Input Device Routing

Lots of different (USB) devices come up as HID devices in Linux.  That is, they appear to the system as if they are keybords and mice.  You plug them in, and X deals with them the normal way.

When they output stuff, X will receive the events and characters will appear in whatever program has the focus.

But what if you don’t want that?  If you have a barcode scanner, you probably want the output from that device to go to one specific program, and not to whatever has the focus.  First setting focus on the barcode program and then scanning sounds just ridonculous.

Unfortunately, it seems like this isn’t trivial to do.  Unless something has changed lately, or my bing-fu is bad, there still doesn’t seem to be a simple “point-the-output-from-this-device-to-this-program”.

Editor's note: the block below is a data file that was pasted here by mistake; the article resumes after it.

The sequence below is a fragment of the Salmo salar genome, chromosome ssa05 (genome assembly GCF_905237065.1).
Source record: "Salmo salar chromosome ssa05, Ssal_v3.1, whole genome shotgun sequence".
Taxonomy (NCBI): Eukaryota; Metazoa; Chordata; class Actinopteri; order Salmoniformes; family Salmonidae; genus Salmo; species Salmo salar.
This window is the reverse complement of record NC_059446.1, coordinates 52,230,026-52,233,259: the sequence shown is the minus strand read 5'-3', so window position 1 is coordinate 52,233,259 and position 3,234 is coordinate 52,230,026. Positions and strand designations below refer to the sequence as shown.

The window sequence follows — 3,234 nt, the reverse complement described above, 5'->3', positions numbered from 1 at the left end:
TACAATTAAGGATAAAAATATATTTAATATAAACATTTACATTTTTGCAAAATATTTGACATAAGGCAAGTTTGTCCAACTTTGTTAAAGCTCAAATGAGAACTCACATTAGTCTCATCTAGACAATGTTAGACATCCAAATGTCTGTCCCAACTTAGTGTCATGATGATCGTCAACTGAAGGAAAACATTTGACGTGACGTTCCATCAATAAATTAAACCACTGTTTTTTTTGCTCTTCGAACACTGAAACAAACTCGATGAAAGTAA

So here’s a long-winded detailed howto for doing this under Debian Squeeze, but I think it should work under any Linux version.

First of all, X will read all the HID devices under /dev/input/event* only.  (The details are in
/usr/share/X11/xorg.conf.d/10-evdev.conf.)  So if you make your device show up under a different name, X won’t know about it.

Doing device name trickery is what we have udev for.

In the following example, I’m using a wireless keypad device from Ortek.

Create a file called something like /etc/udev/rules.d/95-keyboard.rules with the following content:

# Ortek RF keypad
KERNEL==”event*”, ATTRS{idVendor}==”05a4″, ATTRS{idProduct}==”3270″, MODE=”0644″, NAME=”input/ortek%n”

This tells udev that if we plug in a device that would have been called “event*”, with that vendor/id pair, then call it “input/ortek*” instead.

You find the vendor/id pair by using lsusb:

stories:~# lsusb | grep -i Ortek
Bus 001 Device 051: ID 05a4:3270 Ortek Technology, Inc.

udev will complain bitterly:

Jan 12 12:58:27 stories udevd-work[16145]: kernel-provided name ‘input/event8’ and NAME= ‘input/ortek8’ disagree, please use SYMLINK+= or change the kernel to provide the proper name

Yeah, what are you gonna do about it, udev?  Start crying?  Go ahead.

stories:~# ls -l /dev/input/ortek*
crw-r–r– 1 root root 13, 71 Jan 12 12:58 /dev/input/ortek7